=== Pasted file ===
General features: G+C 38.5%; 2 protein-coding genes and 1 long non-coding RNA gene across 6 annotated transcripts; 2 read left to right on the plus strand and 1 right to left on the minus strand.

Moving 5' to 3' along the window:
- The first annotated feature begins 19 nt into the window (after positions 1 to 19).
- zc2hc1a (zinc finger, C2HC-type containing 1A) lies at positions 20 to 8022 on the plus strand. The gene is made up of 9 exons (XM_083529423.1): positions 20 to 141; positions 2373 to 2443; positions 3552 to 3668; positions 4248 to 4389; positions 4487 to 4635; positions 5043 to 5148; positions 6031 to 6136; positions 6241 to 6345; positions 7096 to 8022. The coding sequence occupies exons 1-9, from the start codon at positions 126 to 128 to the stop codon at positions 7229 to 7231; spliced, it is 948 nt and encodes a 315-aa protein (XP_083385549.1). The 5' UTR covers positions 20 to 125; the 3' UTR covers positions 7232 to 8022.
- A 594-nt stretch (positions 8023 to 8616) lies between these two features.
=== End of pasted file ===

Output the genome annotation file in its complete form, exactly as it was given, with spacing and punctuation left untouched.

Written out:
General features: G+C 38.5%; 2 protein-coding genes and 1 long non-coding RNA gene across 6 annotated transcripts; 2 read left to right on the plus strand and 1 right to left on the minus strand.

Moving 5' to 3' along the window:
- The first annotated feature begins 19 nt into the window (after positions 1 to 19).
- zc2hc1a (zinc finger, C2HC-type containing 1A) lies at positions 20 to 8022 on the plus strand. The gene is made up of 9 exons (XM_083529423.1): positions 20 to 141; positions 2373 to 2443; positions 3552 to 3668; positions 4248 to 4389; positions 4487 to 4635; positions 5043 to 5148; positions 6031 to 6136; positions 6241 to 6345; positions 7096 to 8022. The coding sequence occupies exons 1-9, from the start codon at positions 126 to 128 to the stop codon at positions 7229 to 7231; spliced, it is 948 nt and encodes a 315-aa protein (XP_083385549.1). The 5' UTR covers positions 20 to 125; the 3' UTR covers positions 7232 to 8022.
- A 594-nt stretch (positions 8023 to 8616) lies between these two features.